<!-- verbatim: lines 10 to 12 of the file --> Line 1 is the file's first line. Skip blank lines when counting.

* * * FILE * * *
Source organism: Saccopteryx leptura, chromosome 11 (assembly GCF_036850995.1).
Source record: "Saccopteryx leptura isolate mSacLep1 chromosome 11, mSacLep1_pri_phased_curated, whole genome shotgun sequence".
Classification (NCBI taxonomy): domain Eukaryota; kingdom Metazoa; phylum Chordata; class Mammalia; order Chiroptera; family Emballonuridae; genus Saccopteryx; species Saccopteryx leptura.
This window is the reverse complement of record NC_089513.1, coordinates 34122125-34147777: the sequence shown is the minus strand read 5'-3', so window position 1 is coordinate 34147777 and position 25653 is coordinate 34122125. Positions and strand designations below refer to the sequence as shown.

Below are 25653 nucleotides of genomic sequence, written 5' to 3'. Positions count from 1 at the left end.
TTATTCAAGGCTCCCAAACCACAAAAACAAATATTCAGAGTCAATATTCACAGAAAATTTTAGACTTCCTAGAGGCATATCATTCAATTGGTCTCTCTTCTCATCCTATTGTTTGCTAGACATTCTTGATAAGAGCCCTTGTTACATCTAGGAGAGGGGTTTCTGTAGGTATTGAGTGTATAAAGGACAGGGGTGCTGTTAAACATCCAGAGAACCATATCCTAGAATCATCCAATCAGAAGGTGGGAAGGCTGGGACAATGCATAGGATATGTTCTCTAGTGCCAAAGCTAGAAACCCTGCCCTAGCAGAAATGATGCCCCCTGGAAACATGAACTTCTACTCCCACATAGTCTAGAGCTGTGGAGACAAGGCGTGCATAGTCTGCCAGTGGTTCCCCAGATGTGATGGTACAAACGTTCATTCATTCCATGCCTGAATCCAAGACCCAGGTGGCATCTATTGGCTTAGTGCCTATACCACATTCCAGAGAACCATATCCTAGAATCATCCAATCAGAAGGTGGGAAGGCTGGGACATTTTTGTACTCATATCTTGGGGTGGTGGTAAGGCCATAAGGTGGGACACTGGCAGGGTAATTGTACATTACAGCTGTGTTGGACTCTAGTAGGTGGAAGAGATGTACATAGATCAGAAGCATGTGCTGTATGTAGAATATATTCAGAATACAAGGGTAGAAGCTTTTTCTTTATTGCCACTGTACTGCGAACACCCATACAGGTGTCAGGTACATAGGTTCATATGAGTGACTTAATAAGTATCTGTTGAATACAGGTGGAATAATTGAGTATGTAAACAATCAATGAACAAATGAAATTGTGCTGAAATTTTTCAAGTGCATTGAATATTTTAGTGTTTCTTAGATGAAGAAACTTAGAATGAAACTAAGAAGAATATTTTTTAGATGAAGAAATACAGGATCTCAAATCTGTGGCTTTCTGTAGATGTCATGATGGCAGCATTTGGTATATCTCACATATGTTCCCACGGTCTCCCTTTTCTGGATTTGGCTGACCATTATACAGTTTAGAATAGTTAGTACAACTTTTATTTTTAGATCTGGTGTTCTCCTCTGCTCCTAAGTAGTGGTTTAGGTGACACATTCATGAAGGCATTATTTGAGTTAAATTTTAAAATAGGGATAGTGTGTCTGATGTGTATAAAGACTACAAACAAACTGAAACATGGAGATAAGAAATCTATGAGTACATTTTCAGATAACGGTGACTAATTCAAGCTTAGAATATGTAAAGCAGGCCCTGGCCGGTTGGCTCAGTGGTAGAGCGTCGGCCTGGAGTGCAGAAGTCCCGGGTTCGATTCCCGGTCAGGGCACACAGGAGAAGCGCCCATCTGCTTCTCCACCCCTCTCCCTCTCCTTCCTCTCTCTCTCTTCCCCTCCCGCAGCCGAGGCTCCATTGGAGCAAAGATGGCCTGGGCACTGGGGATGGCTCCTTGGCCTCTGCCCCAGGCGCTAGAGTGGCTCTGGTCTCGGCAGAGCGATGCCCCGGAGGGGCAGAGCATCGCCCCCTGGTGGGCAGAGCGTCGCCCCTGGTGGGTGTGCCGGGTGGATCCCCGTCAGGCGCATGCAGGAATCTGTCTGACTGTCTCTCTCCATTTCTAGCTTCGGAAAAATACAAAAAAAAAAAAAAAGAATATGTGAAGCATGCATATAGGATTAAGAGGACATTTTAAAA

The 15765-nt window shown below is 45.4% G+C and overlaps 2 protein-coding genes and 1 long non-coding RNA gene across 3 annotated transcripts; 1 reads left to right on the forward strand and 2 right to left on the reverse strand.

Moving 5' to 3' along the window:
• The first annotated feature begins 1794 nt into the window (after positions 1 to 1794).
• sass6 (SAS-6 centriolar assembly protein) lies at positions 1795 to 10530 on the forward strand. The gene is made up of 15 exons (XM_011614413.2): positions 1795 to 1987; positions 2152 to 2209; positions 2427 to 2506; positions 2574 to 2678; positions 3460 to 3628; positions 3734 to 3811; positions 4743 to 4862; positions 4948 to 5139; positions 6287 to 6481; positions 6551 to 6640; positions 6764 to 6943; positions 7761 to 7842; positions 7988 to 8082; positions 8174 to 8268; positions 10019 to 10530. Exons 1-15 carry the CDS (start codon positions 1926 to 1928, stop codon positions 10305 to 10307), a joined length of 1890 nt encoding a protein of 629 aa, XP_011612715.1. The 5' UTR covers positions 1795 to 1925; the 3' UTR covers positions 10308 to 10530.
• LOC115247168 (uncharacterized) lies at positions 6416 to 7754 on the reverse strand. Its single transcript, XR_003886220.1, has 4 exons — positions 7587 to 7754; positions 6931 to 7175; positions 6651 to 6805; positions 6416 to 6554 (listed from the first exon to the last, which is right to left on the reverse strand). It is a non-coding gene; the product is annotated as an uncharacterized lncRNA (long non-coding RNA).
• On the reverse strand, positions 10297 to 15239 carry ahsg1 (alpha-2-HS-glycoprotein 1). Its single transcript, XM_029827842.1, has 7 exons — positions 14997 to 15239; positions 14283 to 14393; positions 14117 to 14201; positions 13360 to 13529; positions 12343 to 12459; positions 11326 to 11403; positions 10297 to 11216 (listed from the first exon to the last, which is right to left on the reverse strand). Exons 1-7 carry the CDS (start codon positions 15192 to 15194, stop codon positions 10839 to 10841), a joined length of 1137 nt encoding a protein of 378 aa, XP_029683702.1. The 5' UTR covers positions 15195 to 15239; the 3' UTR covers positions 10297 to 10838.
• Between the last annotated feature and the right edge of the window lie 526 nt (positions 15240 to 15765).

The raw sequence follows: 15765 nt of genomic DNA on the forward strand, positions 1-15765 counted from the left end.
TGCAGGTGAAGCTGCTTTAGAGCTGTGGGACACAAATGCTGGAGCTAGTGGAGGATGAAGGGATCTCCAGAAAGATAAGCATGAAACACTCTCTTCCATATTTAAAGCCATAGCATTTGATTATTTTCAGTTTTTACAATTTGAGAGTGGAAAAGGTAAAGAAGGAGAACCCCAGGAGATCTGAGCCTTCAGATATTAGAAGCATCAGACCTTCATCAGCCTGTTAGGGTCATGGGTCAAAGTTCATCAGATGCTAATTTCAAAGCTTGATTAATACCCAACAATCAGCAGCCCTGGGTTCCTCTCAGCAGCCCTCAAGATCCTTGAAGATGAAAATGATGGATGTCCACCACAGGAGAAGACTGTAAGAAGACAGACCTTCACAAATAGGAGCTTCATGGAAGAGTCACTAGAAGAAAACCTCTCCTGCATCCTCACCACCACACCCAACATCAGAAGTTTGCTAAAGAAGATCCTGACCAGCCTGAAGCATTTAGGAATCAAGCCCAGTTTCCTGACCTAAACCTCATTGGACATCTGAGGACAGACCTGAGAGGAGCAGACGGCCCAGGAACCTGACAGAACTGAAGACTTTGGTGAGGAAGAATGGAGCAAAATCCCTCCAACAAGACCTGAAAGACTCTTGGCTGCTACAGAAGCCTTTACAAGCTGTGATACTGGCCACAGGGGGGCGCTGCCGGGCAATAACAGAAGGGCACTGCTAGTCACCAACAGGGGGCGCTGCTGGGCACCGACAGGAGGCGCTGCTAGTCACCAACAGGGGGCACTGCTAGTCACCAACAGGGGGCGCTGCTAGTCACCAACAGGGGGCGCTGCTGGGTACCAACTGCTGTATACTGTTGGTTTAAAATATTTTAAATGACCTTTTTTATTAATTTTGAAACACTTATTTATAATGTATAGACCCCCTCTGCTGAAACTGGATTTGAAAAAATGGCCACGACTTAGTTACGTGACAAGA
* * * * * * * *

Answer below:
• sass6 (SAS-6 centriolar assembly protein) lies at positions 1795 to 10530 on the forward strand. The gene is made up of 15 exons (XM_011614413.2): positions 1795 to 1987; positions 2152 to 2209; positions 2427 to 2506; positions 2574 to 2678; positions 3460 to 3628; positions 3734 to 3811; positions 4743 to 4862; positions 4948 to 5139; positions 6287 to 6481; positions 6551 to 6640; positions 6764 to 6943; positions 7761 to 7842; positions 7988 to 8082; positions 8174 to 8268; positions 10019 to 10530. Exons 1-15 carry the CDS (start codon positions 1926 to 1928, stop codon positions 10305 to 10307), a joined length of 1890 nt encoding a protein of 629 aa, XP_011612715.1. The 5' UTR covers positions 1795 to 1925; the 3' UTR covers positions 10308 to 10530.
• LOC115247168 (uncharacterized) lies at positions 6416 to 7754 on the reverse strand. Its single transcript, XR_003886220.1, has 4 exons — positions 7587 to 7754; positions 6931 to 7175; positions 6651 to 6805; positions 6416 to 6554 (listed from the first exon to the last, which is right to left on the reverse strand). It is a non-coding gene; the product is annotated as an uncharacterized lncRNA (long non-coding RNA).
• On the reverse strand, positions 10297 to 15239 carry ahsg1 (alpha-2-HS-glycoprotein 1). Its single transcript, XM_029827842.1, has 7 exons — positions 14997 to 15239; positions 14283 to 14393; positions 14117 to 14201; positions 13360 to 13529; positions 12343 to 12459; positions 11326 to 11403; positions 10297 to 11216 (listed from the first exon to the last, which is right to left on the reverse strand). Exons 1-7 carry the CDS (start codon positions 15192 to 15194, stop codon positions 10839 to 10841), a joined length of 1137 nt encoding a protein of 378 aa, XP_029683702.1. The 5' UTR covers positions 15195 to 15239; the 3' UTR covers positions 10297 to 10838.